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Lithuania: borrowing population is impossible | The transition to democracy in our region – Part III.

More than thirty years have passed since the dissolution of the Soviet Union, which left an enormous economic and political void in Central and Eastern Europe. In this series of articles, we explore the responses of the countries of the region to the new circumstances: how they could adapt to capitalism, how successful their democratization was, and what lessons they can learn from each other. We discuss Lithuania in Part III.

Our topic today is the last Baltic state: Lithuania. If you have already read the first two articles on Estonia and Latvia, you are probably familiar with the Baltic states’ situation under Soviet occupation, and you might remember what initial challenges these countries faced after their independence was restored. If you do not yet, we highly recommend reading it.  But if you want to start with Lithuania, here is a very brief crash course on the Baltic states’ contemporary history:

Firstly, when the Soviet Union collapsed, the Baltic countries were in a more advantageous position than the other post-Soviet states since their area was the most developed region of the USSR. Secondly, the traditionally agricultural region was experiencing massive industrialization during the Soviet occupation. Thirdly, the region is multiethnic due to the massive influx of Russians during the Soviet era. Fourthly, because of the economic transformation, the production of the agricultural, industrial, and service sectors has declined sharply, with inflation reaching 1000% in all three Baltic states.

Lithuania was larger in population and territory than its Baltic sisters when their independence was restored, and the situation is the same now. Lithuania had around 3.7 million inhabitants in 1990, compared to 2.7 million in Latvia and 1.6 million in Estonia. Compared to Estonia and Latvia, Lithuania’s ethnic heterogeneity is relatively low; only 20 percent of the country’s population are non-Lithuanians.

The country was the first Baltic state to gain independence from the Soviet Union in March 1990, but Latvia and Estonia followed their southern sister shortly after. Although the transition to democracy started earlier, Lithuania had worse macroeconomic conditions. The price increase of Russian raw material imports also had a more severe impact than in Estonia, which has its own raw material deposits. Lithuanians have experienced a massive drop in living standards, just like Estonians and Latvians.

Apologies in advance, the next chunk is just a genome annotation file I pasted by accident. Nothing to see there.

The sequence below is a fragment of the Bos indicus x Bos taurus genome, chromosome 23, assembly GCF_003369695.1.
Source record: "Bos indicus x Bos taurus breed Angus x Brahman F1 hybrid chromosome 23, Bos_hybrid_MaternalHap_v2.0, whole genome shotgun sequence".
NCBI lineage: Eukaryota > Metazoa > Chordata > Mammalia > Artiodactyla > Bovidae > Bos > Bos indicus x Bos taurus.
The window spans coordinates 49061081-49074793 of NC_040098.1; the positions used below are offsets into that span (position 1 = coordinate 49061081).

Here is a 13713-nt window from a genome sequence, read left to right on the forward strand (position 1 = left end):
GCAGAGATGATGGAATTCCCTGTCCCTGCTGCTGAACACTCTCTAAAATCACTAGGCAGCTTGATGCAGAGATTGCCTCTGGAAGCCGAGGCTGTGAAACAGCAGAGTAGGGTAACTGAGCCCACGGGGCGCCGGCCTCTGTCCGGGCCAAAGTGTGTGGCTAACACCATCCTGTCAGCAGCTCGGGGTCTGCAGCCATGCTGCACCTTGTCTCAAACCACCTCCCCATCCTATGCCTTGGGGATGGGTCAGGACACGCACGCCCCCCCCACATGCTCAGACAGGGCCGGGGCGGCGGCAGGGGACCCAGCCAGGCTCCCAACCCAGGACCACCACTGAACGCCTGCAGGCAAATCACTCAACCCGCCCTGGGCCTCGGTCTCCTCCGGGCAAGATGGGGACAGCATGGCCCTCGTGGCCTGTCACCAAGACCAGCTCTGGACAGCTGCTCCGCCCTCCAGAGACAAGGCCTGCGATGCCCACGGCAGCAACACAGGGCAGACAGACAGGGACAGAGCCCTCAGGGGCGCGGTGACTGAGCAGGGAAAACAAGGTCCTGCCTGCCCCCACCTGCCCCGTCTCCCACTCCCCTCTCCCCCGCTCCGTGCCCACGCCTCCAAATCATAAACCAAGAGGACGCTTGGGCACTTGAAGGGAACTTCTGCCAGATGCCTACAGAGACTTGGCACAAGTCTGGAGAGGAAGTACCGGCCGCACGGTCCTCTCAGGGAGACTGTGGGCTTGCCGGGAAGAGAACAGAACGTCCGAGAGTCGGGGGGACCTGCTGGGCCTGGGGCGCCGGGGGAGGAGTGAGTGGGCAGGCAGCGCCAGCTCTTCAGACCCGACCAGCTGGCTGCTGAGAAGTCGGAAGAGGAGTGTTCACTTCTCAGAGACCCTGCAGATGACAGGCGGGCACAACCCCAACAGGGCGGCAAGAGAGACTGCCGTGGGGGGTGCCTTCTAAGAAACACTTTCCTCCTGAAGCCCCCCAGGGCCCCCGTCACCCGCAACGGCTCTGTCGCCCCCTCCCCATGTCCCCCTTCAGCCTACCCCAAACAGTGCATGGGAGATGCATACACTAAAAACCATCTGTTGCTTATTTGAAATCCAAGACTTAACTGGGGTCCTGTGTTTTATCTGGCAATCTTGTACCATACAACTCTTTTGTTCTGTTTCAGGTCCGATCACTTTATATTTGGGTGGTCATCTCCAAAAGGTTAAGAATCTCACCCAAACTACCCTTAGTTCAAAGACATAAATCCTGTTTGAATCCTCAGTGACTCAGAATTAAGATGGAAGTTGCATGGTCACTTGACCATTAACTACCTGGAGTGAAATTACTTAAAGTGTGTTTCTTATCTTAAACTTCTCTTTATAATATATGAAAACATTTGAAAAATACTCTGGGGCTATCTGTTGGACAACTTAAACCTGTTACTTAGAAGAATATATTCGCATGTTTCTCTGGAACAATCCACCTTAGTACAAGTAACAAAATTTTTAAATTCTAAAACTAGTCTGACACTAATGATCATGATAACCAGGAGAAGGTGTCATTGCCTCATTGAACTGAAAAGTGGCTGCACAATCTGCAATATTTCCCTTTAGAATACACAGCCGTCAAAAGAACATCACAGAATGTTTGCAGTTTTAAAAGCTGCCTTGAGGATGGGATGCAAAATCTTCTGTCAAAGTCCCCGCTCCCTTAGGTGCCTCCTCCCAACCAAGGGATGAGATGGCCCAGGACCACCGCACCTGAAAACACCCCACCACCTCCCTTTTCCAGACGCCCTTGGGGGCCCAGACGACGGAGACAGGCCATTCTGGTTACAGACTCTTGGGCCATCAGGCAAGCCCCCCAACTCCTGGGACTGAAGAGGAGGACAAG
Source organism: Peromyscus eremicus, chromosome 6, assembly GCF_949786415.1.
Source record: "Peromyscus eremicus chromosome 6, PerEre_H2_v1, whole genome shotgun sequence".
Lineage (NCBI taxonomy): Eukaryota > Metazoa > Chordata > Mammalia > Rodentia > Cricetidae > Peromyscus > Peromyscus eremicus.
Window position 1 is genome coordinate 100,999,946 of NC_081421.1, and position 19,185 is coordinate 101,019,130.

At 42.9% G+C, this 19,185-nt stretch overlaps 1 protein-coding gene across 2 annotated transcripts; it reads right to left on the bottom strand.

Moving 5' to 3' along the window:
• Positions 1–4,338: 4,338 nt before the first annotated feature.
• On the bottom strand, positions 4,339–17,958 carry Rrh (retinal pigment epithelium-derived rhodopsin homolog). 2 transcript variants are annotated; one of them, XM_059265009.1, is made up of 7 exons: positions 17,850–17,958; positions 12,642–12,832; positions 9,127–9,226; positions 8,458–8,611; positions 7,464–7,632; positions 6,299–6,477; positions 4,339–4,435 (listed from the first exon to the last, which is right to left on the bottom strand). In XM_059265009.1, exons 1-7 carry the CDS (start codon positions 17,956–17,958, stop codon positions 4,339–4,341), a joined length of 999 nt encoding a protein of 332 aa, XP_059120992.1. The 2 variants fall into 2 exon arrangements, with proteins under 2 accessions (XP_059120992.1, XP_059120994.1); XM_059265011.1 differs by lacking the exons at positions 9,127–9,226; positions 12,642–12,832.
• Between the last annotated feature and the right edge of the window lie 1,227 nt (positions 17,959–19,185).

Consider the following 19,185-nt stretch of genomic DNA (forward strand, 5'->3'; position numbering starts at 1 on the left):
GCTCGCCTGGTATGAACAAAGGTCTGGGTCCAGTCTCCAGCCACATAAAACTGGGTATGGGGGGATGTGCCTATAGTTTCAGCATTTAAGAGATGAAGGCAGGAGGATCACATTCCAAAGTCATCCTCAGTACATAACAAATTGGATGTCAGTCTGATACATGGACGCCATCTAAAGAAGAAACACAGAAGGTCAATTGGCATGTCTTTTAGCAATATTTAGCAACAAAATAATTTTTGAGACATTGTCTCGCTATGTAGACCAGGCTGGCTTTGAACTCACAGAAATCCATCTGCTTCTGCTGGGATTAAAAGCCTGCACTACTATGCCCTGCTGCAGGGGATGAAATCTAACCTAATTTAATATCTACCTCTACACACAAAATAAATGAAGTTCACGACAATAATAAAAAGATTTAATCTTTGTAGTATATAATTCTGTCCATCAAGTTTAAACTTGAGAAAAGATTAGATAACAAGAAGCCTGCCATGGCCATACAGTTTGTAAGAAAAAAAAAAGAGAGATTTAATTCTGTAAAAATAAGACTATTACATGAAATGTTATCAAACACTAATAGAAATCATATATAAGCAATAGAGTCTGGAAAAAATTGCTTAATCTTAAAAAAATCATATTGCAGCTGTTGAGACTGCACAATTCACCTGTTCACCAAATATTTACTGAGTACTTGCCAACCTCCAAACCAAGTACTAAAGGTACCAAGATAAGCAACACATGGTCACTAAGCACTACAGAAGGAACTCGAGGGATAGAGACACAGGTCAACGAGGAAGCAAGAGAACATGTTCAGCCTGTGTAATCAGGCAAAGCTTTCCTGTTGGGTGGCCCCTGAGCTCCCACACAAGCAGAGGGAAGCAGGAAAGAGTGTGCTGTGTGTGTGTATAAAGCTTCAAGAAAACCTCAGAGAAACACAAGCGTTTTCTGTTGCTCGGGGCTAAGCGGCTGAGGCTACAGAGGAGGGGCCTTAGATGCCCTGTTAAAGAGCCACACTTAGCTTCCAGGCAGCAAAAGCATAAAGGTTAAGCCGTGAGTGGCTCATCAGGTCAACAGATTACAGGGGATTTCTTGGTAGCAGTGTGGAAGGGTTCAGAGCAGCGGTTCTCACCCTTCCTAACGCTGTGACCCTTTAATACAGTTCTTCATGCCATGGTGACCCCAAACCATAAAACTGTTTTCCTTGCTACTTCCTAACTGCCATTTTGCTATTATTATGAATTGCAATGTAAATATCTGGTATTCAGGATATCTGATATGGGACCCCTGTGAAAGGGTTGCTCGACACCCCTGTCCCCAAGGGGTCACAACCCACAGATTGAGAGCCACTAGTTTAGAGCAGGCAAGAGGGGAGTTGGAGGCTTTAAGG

In 1991 the Lithuanian government decided to use voucher privatization, and compensation procedures also began. In the following year, financial market liberalization started, making the free movement of capital easier. In September 1992, the two-tier banking system was introduced together with legislation on bankruptcy. The Vilnius Stock Exchange was established in 1993. As in Latvia, a temporary currency, talonas, was used between 1991 and 1993. In June 1993, the litas became Lithuania’s official currency, pegged to the U.S. dollar.

However, these measures alone could not tackle the high inflation. A little later than the other Baltic countries, in 1993, Lithuania also introduced a tight monetary policy, and by the middle of the year, inflation had fallen sharply. VAT was introduced in May 1994, and at the end of the year, export duties were abolished, fostering the country’s integration into the world economy.

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Privatization was completed by the second half of the 1990s, with smaller companies being privatized and most of the larger utilities and infrastructure companies being bought by foreign investors. The success is also reflected in the fact that by 1999, 70 percent of the country’s GDP came from the private sector.

Previously, the European Union comprised three pillars: the European Communities; the Common Foreign and Security Policy and the Police and Judicial Co-operation in Criminal Matters.